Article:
By Yasser Latif Hamdani
January 21, 2013
Who amongst us will decide who is a good Muslim and who is not a good Muslim? Whose definition of Muslim will be accepted? Dr Qadri's? Or Mumtaz Qadri's?
The first and foremost thing that one must point out about the way the Qadri long march ended is that Pakistan’s constitutional and democratic system is now firmly rooted and cannot be shaken by protest marches and massing of crowds in the capital. For this, one must salute the government as well as the opposition. Credit must also be given to the government for dealing with the march without resorting to any heavy-handed tactics, while also protecting the participants of the march from any untoward activity such as a terrorist attacks.
Another positive outcome of this march was that it remained completely non-violent and while led by a religious cleric, did not raise any religious demands. This too was a positive sign. If anything, Dr Qadri must be appreciated for leading a march of hardcore Barelvis not known for their moderation or tolerance in recent times without violence and without any rhetoric against religious minorities, and especially against the favourite scapegoat of the religious clerics like Dr Qadri: the Ahmadis. Small mercies, one was gratified to see that Dr Qadri’s second-in-command during negotiations was the renowned Shia scholar Agha Murtaza Poya. Meanwhile, the singing, dancing and chanting crowd consisting of religious men and women repeatedly emphasised everyday sensible things like electricity, gas and inflation.
These positives aside, I am very disappointed by all parties concerned. On the part of the treasury benches, I fail to understand how a democratically elected government can cede important ground to Dr Qadri when it states that the names suggested by them will be agreed upon by him? Why? Which elections has Dr Qadri won? Tomorrow, the Taliban may march on to the capital. Will the government enter into a similar agreement with them? The agreement between Dr Qadri and the government violates Article 25 of the constitution. It is, therefore, a void agreement under the Contract Act of 1872. Why is the advice and opinion of a Canadian citizen more important and binding on Pakistan’s democratically elected government than mine, a Pakistani citizen who voted in the last elections?
Whatever the positives of the long march, we are no closer to the solution of some of the most urgent problems facing this nation and, may I add, hampering its process. Foremost amongst these problems is the spectre of religious extremism before us. One would have imagined the ‘International Ambassador of Peace’ Dr Qadri would come with a reformist’s zeal. While this Qadri is blowing hot and cold about the problems facing the country, there is another Qadri who is in jail but whose appeal remains in cold storage. That Qadri had killed an honest, upstanding and progressive Pakistani patriot on January 4, 2011. To this Qadri’s credit, he has condemned that Qadri. Yet he is still to clarify his own claim about being the author of Pakistan’s 295-C law. If indeed Dr Qadri has had a change of heart about the law, as is evidenced by his own statement that the blasphemy law cannot be applied to non-Muslims, would it not have been an excellent opportunity for the great Allama to press home that point in his long march? What an august and auspicious occasion that would have been. If Dr Qadri believes that the threat to Pakistan comes from terrorists, would it not make sense for him to denounce — in clear terms — the Taliban and other groups that are out to destroy Pakistan today?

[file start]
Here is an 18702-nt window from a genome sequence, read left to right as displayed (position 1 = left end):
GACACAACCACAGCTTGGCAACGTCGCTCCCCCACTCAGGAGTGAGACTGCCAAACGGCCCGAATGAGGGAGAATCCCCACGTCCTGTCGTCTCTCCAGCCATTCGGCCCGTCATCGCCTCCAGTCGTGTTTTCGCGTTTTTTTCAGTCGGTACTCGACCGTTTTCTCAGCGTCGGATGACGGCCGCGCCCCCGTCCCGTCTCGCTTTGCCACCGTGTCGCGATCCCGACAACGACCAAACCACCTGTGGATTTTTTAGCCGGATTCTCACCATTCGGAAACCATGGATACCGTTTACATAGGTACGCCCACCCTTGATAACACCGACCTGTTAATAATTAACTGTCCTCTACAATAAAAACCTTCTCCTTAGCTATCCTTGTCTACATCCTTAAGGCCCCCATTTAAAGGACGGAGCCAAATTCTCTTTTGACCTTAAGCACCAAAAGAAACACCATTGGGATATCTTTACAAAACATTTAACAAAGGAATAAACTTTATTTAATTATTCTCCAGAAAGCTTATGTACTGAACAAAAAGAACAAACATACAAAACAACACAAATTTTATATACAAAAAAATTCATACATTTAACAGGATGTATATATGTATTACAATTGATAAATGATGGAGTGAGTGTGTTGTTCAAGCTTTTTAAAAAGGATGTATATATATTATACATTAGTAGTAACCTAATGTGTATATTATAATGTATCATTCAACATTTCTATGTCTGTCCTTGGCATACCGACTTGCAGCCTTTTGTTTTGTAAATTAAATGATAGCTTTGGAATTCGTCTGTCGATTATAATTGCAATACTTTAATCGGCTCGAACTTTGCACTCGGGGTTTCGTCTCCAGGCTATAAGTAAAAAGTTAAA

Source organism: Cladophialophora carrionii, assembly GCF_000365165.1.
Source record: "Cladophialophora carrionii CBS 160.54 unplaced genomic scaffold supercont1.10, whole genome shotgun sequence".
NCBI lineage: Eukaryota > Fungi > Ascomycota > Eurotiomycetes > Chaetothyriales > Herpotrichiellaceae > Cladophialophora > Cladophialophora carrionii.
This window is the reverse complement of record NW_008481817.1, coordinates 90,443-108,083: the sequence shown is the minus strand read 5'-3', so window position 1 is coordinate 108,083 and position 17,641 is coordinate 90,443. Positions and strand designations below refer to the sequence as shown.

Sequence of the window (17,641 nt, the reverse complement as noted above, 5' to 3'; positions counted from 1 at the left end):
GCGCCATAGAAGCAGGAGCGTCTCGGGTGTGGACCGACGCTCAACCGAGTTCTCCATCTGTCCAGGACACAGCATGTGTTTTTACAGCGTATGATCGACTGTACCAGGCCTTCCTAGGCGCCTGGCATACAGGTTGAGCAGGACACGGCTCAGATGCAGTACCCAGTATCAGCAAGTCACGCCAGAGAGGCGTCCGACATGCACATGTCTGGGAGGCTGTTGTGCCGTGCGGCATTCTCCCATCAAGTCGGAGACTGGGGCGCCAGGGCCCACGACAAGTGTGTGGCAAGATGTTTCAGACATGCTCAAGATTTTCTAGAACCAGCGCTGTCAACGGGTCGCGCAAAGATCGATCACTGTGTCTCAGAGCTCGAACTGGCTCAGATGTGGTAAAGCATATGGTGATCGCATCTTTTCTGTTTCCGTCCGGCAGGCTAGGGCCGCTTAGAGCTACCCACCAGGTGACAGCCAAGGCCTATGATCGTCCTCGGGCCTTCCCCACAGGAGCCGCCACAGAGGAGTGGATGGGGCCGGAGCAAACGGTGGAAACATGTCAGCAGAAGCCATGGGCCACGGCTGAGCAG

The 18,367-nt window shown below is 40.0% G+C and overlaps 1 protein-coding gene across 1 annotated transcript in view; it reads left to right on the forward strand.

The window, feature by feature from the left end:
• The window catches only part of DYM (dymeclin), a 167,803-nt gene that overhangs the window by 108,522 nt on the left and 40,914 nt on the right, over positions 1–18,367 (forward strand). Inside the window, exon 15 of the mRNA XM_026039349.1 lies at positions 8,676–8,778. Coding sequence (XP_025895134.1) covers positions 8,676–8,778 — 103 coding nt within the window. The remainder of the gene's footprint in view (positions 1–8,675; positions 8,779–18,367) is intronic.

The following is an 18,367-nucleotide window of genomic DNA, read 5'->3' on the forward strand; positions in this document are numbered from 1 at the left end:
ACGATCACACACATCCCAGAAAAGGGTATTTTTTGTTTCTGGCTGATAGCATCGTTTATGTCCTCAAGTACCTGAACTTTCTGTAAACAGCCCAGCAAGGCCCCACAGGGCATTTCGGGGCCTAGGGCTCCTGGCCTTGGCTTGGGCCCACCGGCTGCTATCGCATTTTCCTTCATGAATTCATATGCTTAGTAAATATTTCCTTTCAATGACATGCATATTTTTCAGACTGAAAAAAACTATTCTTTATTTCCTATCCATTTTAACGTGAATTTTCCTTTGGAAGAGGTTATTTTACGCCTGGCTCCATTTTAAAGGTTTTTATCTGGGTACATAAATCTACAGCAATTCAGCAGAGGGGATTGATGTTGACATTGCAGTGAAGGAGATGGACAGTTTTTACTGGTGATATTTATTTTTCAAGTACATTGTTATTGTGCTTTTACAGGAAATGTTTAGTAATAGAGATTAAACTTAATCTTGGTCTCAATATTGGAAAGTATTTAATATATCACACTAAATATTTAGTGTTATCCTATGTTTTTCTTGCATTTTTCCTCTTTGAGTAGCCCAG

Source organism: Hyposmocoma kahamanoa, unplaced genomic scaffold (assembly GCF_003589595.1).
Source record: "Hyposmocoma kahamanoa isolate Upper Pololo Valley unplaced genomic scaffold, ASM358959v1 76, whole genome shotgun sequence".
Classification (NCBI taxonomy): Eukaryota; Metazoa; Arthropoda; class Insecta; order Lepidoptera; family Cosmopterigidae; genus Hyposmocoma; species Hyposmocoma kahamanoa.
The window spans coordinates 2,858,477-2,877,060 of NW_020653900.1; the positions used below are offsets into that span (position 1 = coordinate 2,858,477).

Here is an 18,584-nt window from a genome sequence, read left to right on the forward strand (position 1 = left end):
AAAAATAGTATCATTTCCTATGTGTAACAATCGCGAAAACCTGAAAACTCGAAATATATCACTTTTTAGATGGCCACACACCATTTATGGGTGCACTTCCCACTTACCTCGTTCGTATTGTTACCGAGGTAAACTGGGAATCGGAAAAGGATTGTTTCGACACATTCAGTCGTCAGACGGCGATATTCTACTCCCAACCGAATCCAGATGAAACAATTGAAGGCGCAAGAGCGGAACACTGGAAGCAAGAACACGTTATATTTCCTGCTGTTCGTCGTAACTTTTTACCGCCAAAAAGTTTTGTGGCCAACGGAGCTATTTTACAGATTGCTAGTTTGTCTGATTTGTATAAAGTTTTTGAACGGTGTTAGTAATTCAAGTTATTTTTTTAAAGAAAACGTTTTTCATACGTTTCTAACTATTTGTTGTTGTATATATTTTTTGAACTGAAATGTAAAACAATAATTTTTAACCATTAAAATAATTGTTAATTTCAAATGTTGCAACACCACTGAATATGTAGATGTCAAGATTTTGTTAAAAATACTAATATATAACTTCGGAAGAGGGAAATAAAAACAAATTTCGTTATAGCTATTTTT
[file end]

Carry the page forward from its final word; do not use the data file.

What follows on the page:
Instead, Dr Qadri, who claims to have taught law, wants us to put our faith in the army — which is part of the executive and an arm of the federal government — and the Supreme Court of Pakistan — that bastion of fundamental rights, which apparently has enough time on its hands to admit a petition by some ridiculous petitioner against Sherry Rehman. Apparently, Ms Rehman committed blasphemy for introducing a bill in the assembly. Somebody please point out to the Supreme Court that legislative proceedings are exempt from judicial interference, even if their final result is not.
No sir. We would rather concentrate on Articles 62 and 63, especially the clauses introduced by that ‘soldier of Islam’, General Zia, through ‘democratic’ means. Is there anyone in Pakistan who qualifies on that touchstone that is vague and ambiguous? Who amongst us will decide who is a good Muslim and who is not a good Muslim? Whose definition of Muslim will be accepted? Dr Qadri’s? Or Mumtaz Qadri’s? Or that of the Taliban? So it must be pointed out that the definition of Muslim in our constitution does not exist. Instead, it is the definition of who is not a Muslim that has been incorporated in the constitution. If you allow Articles 62 and 63 to run their logical course, you will find yourselves on that slippery slope that will leave only a small fraction of Pakistanis legally qualified to call themselves Muslims, let alone good Muslims.
You find many religious types bemoaning the fact that Pakistan is too ethnically divided and that Muslims kill Muslims in the name of language, race and sect. This is because you have made religion such a big deal that any and all sense of Muslim solidarity has evaporated. During the Pakistan Movement, the Muslim League refused to allow congregational prayers officially because they knew that once that was done it would turn Muslim against Muslim.
However, since the passage of the Second Amendment to the Constitution, we have been putting up Takfir factories. Today, all of us have become ‘Kafirs’s (infidels).
Yasser Latif Hamdani is a lawyer based in Lahore and the author of the book Jinnah: Myth and Reality.